Coordinate disruption activities across multiple programs or entities to strengthen processes and identify serious and organised criminals targeting multiple programs. It can also include referrals to law enforcement agencies for those groups that reach the threshold for complex criminal investigations.
Why this countermeasure matters
Serious and organised criminals are using sophisticated methodologies to target government programs. Poor or no coordinated disruption activities can lead to criminals:
- continuing to exploit programs
- shifting focus and exploiting new programs
- exploiting multiple programs
- easily moving into and exploiting other programs.
How you might apply this countermeasure
Ways to implement this countermeasure include:
- revoking funding approvals
- de-registering businesses and individuals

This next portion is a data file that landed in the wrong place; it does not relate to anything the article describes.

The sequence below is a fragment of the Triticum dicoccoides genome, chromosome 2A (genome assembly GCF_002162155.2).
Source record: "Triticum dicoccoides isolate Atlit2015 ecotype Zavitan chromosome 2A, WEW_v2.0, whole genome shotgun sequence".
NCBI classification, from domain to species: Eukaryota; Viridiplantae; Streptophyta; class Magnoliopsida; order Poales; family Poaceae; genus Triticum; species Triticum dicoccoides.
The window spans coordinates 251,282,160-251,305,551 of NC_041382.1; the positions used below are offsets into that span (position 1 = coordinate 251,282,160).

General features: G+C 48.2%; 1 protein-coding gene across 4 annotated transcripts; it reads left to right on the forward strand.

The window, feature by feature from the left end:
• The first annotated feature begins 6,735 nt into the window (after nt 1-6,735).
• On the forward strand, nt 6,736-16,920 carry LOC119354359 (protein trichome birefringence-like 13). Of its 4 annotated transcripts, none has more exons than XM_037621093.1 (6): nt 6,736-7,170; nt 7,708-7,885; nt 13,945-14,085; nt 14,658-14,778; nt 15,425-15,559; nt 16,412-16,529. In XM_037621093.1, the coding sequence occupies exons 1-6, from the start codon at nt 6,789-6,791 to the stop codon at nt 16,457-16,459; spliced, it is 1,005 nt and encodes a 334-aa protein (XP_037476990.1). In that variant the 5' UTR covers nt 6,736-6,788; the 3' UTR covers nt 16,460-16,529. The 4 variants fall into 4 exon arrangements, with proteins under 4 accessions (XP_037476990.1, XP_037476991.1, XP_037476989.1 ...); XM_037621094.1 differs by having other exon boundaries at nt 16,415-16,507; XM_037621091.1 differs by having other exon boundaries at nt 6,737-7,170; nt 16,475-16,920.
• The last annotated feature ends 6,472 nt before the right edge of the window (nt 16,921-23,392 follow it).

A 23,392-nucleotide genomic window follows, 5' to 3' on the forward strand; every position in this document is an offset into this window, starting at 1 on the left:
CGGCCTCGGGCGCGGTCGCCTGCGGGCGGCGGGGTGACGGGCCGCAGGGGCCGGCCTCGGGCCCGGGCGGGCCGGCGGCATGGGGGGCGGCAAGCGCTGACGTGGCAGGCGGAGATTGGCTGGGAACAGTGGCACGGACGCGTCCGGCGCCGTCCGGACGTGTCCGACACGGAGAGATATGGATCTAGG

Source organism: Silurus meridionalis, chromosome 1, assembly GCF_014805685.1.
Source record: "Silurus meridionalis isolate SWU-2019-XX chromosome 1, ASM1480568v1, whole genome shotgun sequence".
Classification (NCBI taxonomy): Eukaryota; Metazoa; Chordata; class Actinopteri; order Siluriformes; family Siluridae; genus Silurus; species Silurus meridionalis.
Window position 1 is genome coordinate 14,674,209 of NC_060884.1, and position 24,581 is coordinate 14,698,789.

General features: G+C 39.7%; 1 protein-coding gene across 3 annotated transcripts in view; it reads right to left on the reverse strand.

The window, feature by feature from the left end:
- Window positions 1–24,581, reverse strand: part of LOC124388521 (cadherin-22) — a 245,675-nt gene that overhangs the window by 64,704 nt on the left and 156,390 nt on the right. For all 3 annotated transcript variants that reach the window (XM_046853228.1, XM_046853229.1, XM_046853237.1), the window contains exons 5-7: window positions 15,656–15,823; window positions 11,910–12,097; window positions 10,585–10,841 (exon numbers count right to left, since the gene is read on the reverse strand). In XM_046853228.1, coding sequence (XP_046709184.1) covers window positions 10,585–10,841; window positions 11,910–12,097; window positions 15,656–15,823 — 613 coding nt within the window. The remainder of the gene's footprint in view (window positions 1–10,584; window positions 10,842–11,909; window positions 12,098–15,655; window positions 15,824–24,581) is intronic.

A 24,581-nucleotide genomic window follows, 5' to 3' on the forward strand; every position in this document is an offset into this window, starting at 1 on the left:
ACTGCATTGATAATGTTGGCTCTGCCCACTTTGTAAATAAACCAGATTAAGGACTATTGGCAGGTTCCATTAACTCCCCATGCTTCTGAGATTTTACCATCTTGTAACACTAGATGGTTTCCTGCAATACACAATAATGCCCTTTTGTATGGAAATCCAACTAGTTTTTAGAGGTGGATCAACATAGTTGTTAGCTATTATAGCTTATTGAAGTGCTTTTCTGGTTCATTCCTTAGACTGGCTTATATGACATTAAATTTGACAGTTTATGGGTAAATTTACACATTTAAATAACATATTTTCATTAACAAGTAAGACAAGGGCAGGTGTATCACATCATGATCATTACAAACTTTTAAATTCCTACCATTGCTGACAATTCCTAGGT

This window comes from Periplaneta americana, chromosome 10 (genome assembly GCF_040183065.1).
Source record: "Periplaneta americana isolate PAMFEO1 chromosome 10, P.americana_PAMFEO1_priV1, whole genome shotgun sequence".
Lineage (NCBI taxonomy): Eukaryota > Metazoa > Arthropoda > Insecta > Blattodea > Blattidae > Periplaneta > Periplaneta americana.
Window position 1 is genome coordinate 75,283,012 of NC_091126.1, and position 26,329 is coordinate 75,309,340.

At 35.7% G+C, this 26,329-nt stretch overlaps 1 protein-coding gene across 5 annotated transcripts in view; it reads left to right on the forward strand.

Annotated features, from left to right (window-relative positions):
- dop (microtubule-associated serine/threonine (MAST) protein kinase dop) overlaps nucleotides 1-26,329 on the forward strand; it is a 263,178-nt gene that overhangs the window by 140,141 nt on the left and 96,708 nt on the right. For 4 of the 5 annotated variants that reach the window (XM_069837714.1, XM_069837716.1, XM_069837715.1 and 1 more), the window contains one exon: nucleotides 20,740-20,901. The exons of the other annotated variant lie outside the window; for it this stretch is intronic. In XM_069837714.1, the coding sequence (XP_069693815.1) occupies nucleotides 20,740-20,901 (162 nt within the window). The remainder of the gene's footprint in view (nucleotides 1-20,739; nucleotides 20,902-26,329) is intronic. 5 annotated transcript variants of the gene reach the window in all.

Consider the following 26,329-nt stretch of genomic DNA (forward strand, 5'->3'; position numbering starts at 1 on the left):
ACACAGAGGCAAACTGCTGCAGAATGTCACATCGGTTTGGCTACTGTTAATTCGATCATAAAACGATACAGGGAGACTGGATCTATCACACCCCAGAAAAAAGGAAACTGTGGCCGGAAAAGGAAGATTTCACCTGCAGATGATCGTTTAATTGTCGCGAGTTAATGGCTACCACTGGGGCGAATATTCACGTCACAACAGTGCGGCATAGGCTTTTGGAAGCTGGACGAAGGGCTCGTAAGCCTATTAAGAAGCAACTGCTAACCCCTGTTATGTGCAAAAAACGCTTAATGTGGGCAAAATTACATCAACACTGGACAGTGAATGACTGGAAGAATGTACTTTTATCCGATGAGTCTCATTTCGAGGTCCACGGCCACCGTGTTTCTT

- issuing Commonwealth debt notices
- conducting taxation assessments
- sharing information with other entities to support due diligence processes
- referring service providers to state and territory regulators or to law enforcement entities for those groups that reach the threshold for complex criminal investigations.
How to check if your countermeasures are effective
Here are some ways to measure the effectiveness of this type of countermeasure:
- consult analysts and investigators about their capability to disrupt fraud of this specific or similar type
- confirm if disruption activities have previously been completed into fraud of this specific or similar type
- retrieve and analyse data related fraud of this specific or similar type. For example, identify the number and type of actions taken through administrative compliance activity.
This type of countermeasure is supported by: